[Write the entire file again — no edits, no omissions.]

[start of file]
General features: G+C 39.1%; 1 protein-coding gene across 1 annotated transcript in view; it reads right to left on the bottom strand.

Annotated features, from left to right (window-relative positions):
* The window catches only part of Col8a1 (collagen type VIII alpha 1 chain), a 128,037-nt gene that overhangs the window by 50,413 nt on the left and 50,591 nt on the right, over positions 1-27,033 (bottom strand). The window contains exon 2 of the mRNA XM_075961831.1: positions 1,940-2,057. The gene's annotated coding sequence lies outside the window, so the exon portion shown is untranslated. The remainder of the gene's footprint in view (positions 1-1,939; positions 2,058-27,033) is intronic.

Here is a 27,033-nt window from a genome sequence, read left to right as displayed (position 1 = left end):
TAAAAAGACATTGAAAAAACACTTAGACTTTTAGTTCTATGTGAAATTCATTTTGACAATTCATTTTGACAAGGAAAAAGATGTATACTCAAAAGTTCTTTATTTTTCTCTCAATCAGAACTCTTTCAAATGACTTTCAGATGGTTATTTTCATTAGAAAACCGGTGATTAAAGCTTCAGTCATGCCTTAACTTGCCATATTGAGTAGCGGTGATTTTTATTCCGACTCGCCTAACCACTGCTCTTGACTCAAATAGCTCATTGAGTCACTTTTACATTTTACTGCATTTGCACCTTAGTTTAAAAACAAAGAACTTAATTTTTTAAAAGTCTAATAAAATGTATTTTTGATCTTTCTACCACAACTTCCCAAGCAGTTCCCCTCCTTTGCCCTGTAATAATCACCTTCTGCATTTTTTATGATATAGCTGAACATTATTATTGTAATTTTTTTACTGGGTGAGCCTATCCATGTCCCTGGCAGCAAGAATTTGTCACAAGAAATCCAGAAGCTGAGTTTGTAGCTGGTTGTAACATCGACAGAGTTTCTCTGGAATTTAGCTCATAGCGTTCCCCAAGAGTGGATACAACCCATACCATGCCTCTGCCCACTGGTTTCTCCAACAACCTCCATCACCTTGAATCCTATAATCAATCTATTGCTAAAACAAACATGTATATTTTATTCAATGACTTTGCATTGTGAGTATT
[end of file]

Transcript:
General features: G+C 39.1%; 1 protein-coding gene across 1 annotated transcript in view; it reads right to left on the bottom strand.

Annotated features, from left to right (window-relative positions):
* The window catches only part of Col8a1 (collagen type VIII alpha 1 chain), a 128,037-nt gene that overhangs the window by 50,413 nt on the left and 50,591 nt on the right, over positions 1-27,033 (bottom strand). The window contains exon 2 of the mRNA XM_075961831.1: positions 1,940-2,057. The gene's annotated coding sequence lies outside the window, so the exon portion shown is untranslated. The remainder of the gene's footprint in view (positions 1-1,939; positions 2,058-27,033) is intronic.

Here is a 27,033-nt window from a genome sequence, read left to right as displayed (position 1 = left end):
TAAAAAGACATTGAAAAAACACTTAGACTTTTAGTTCTATGTGAAATTCATTTTGACAATTCATTTTGACAAGGAAAAAGATGTATACTCAAAAGTTCTTTATTTTTCTCTCAATCAGAACTCTTTCAAATGACTTTCAGATGGTTATTTTCATTAGAAAACCGGTGATTAAAGCTTCAGTCATGCCTTAACTTGCCATATTGAGTAGCGGTGATTTTTATTCCGACTCGCCTAACCACTGCTCTTGACTCAAATAGCTCATTGAGTCACTTTTACATTTTACTGCATTTGCACCTTAGTTTAAAAACAAAGAACTTAATTTTTTAAAAGTCTAATAAAATGTATTTTTGATCTTTCTACCACAACTTCCCAAGCAGTTCCCCTCCTTTGCCCTGTAATAATCACCTTCTGCATTTTTTATGATATAGCTGAACATTATTATTGTAATTTTTTTACTGGGTGAGCCTATCCATGTCCCTGGCAGCAAGAATTTGTCACAAGAAATCCAGAAGCTGAGTTTGTAGCTGGTTGTAACATCGACAGAGTTTCTCTGGAATTTAGCTCATAGCGTTCCCCAAGAGTGGATACAACCCATACCATGCCTCTGCCCACTGGTTTCTCCAACAACCTCCATCACCTTGAATCCTATAATCAATCTATTGCTAAAACAAACATGTATATTTTATTCAATGACTTTGCATTGTGAGTATT